In time, we will all lose functionality.

In God’s time, we will be reunited with Him and those we loved on earth.

Romans 13:11 (NIV)

The Day Is Near

11 And do this, understanding the present time: The hour has already come for you to wake up from your slumber, because our salvation is nearer now than when we first believed.

Late Night Visitor – Gone Fishin’


When I was a child, my family spent summer weekends at our cottage and fishing was a popular activity. At dusk on Friday night, dad held a shovel in one hand and my little hand in his other, and we made our way to a specific spot in the yard to dig up worms to use for bait in the morning. The worm-hunting excursion brought a song to my dad’s lips and to this day, makes me giggle.

“Nobody likes me, everybody hates me. Sitting in the garden eating worms. Big fat juicy ones, small little thin ones. Oh, how they wiggled and they’d squirm.”

Shovel in hand and me on the sideline, dad made his first plunge into the dirt. I remember he used his foot to stomp on the shovel to get deep into the the earth. With his brawn, he’d flip the dirt pile over and I would start to paw my way through looking for big, juicy nightcrawlers. Dad put some dirt in an empty coffee can and empty whipped cream plastic bowl and I would drop nightcrawlers in one at a time. The lids of the containers had holes poked for the sake of oxygen and they were placed near our fishing gear for the morning.

At dawn on Saturday, when the lake looked as smooth as glass, we packed the fishing boat with our safety cushions, nightcrawlers, and fishing poles and motored to a fishing spot dad felt would wield a good catch.

Even though I caught the worms, I was not able to put them on the hook as well as he could, so dad did it for me. I fished with a bobber on my line so I could learn what it felt like when a fish was interested in my bait. Nibbles would make the bobber wiggle in the water and a hooked fish pulled the bobber out of sight. Depending on the size of the catch, it could take some effort to reel in, but once in the boat, we’d size up the catch. Too small a fish, it gets released to the water, if large enough by state fishing regulations, it becomes dinner.

So it is with grief. The tug at my heartstrings when a memory of my parents comes out of nowhere is like the bobber wiggling in the water. Then the milestone moments knowing they will not be there for a special event or holiday makes that bobber disappear. As hard as it may be to face what is on the end of the line, I reel it in. At this point, whether a nibble of grief or a major catch, it is healthy to face it. Sit with it if I must; ride it out until it fades away.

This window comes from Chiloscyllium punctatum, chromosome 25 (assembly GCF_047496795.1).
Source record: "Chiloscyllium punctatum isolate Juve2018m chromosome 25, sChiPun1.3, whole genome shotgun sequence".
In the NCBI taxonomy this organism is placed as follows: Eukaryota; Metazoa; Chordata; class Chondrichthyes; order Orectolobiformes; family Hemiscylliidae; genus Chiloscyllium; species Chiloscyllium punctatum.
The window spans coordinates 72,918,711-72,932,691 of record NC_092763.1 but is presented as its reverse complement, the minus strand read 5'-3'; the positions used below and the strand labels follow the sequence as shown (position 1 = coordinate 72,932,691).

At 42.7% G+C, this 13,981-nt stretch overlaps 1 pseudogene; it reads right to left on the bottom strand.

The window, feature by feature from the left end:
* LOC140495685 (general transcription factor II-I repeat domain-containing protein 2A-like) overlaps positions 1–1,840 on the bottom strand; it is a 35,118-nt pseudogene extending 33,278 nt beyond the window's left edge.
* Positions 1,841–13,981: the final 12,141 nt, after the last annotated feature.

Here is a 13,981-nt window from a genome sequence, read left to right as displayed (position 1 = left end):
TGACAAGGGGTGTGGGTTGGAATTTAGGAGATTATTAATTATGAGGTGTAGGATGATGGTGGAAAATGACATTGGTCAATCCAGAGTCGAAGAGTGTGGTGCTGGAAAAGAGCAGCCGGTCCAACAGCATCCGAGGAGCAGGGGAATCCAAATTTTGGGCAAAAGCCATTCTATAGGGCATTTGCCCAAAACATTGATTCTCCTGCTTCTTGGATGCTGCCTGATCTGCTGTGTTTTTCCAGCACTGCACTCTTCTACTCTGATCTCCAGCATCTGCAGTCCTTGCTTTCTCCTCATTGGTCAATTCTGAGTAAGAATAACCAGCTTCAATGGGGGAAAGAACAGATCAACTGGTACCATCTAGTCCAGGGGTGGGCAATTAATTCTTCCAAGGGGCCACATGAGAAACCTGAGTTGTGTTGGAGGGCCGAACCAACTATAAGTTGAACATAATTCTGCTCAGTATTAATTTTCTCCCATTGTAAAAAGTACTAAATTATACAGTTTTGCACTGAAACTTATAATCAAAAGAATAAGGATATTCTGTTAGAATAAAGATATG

I have a big catch on the end of my line. June 24 will be my first birthday without either parent. It is the hardest thing for me to reel in right now. My parents made birthdays fun and grief is showing me the slideshow of memories on the wall of my mind.

Thank you mom and dad for bringing me into this world and giving me such a good life that I have, yet another, reason to grieve your passing.

1 Thessalonians 3:6 (NIV)  Timothy’s Encouraging Report

But Timothy has just now come to us from you and has brought good news about your faith and love. He has told us that you always have pleasant memories of us and that you long to see us, just as we also long to see you.

 

Airport Security


I just returned from a business trip in Salt Lake City, Utah. This is what I noticed as I traveled alone in the airport.

Her giggles caught my attention as I ate my lunch in the food court. A metal railing corralled patrons systematically through the food ordering process, but to a 4-year-old girl, the railing was a jungle gym. I watched as her older brother joined in the fun and tried to teach her some new daring moves. They were having so much fun being kids while their father stood nearby waiting for their food order.

At one point, someone behind the counter turned on a blender and the noise startled the little girl. She covered her delicate ears and ran behind her father for protection.

Sitting on a tiny plane for the last leg of my journey, the woman sitting next to me was traveling home with her husband and their 17-year-old son. The airline made an error in ticketing this family and the son was on a different flight heading to their hometown while the parents were on my flight and planned to drive 45 miles to get home.

The son sent a text to his father alerting him that the airport changed the departure gate for his flight. He became lost in the large airport and feared that he’d miss the flight that was nearing take-off; just as our plane was about to shut the door for take-off. The father rushed off the plane to find his lost son.

When life turns on “the blender” and we get scared, we can stand behind Jesus anytime and He will protect us. Jesus told a parable about the shepherd who was missing one sheep. The shepherd left the flock to rescue the lost one.